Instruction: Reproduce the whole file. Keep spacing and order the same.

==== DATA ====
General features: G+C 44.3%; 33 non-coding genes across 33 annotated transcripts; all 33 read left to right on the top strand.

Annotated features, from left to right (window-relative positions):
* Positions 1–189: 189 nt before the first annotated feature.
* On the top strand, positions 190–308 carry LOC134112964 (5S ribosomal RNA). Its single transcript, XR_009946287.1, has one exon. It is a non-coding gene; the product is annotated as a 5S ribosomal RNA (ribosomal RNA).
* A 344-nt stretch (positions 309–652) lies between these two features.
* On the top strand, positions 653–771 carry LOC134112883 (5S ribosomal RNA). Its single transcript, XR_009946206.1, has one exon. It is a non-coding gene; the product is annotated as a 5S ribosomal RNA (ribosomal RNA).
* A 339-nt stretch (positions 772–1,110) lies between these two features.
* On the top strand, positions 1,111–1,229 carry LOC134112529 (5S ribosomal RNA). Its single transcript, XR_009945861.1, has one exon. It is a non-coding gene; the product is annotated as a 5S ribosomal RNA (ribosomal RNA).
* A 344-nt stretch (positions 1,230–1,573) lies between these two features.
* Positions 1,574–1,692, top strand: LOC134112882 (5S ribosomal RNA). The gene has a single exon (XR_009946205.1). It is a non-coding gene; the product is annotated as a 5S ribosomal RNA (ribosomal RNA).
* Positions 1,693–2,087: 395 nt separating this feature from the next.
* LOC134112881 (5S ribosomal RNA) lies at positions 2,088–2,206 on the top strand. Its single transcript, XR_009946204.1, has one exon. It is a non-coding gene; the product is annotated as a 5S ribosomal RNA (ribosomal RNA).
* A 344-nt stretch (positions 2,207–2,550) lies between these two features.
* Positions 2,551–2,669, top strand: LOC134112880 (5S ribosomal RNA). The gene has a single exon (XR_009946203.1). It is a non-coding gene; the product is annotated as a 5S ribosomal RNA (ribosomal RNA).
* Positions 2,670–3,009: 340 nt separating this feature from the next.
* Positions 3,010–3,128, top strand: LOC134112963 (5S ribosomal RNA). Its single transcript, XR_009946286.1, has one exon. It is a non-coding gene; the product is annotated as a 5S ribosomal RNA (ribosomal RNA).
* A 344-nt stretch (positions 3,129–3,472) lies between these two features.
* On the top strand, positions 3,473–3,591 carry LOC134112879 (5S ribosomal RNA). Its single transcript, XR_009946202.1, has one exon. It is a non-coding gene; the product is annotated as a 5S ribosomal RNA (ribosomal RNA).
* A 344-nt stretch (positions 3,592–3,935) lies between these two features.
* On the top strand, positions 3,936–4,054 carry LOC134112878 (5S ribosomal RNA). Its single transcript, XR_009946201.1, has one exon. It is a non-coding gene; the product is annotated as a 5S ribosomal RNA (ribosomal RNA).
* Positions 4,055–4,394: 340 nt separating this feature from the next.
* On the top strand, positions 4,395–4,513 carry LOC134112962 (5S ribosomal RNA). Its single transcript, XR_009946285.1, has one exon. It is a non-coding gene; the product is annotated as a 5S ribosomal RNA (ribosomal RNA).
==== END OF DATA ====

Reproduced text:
General features: G+C 44.3%; 33 non-coding genes across 33 annotated transcripts; all 33 read left to right on the top strand.

Annotated features, from left to right (window-relative positions):
* Positions 1–189: 189 nt before the first annotated feature.
* On the top strand, positions 190–308 carry LOC134112964 (5S ribosomal RNA). Its single transcript, XR_009946287.1, has one exon. It is a non-coding gene; the product is annotated as a 5S ribosomal RNA (ribosomal RNA).
* A 344-nt stretch (positions 309–652) lies between these two features.
* On the top strand, positions 653–771 carry LOC134112883 (5S ribosomal RNA). Its single transcript, XR_009946206.1, has one exon. It is a non-coding gene; the product is annotated as a 5S ribosomal RNA (ribosomal RNA).
* A 339-nt stretch (positions 772–1,110) lies between these two features.
* On the top strand, positions 1,111–1,229 carry LOC134112529 (5S ribosomal RNA). Its single transcript, XR_009945861.1, has one exon. It is a non-coding gene; the product is annotated as a 5S ribosomal RNA (ribosomal RNA).
* A 344-nt stretch (positions 1,230–1,573) lies between these two features.
* Positions 1,574–1,692, top strand: LOC134112882 (5S ribosomal RNA). The gene has a single exon (XR_009946205.1). It is a non-coding gene; the product is annotated as a 5S ribosomal RNA (ribosomal RNA).
* Positions 1,693–2,087: 395 nt separating this feature from the next.
* LOC134112881 (5S ribosomal RNA) lies at positions 2,088–2,206 on the top strand. Its single transcript, XR_009946204.1, has one exon. It is a non-coding gene; the product is annotated as a 5S ribosomal RNA (ribosomal RNA).
* A 344-nt stretch (positions 2,207–2,550) lies between these two features.
* Positions 2,551–2,669, top strand: LOC134112880 (5S ribosomal RNA). The gene has a single exon (XR_009946203.1). It is a non-coding gene; the product is annotated as a 5S ribosomal RNA (ribosomal RNA).
* Positions 2,670–3,009: 340 nt separating this feature from the next.
* Positions 3,010–3,128, top strand: LOC134112963 (5S ribosomal RNA). Its single transcript, XR_009946286.1, has one exon. It is a non-coding gene; the product is annotated as a 5S ribosomal RNA (ribosomal RNA).
* A 344-nt stretch (positions 3,129–3,472) lies between these two features.
* On the top strand, positions 3,473–3,591 carry LOC134112879 (5S ribosomal RNA). Its single transcript, XR_009946202.1, has one exon. It is a non-coding gene; the product is annotated as a 5S ribosomal RNA (ribosomal RNA).
* A 344-nt stretch (positions 3,592–3,935) lies between these two features.
* On the top strand, positions 3,936–4,054 carry LOC134112878 (5S ribosomal RNA). Its single transcript, XR_009946201.1, has one exon. It is a non-coding gene; the product is annotated as a 5S ribosomal RNA (ribosomal RNA).
* Positions 4,055–4,394: 340 nt separating this feature from the next.
* On the top strand, positions 4,395–4,513 carry LOC134112962 (5S ribosomal RNA). Its single transcript, XR_009946285.1, has one exon. It is a non-coding gene; the product is annotated as a 5S ribosomal RNA (ribosomal RNA).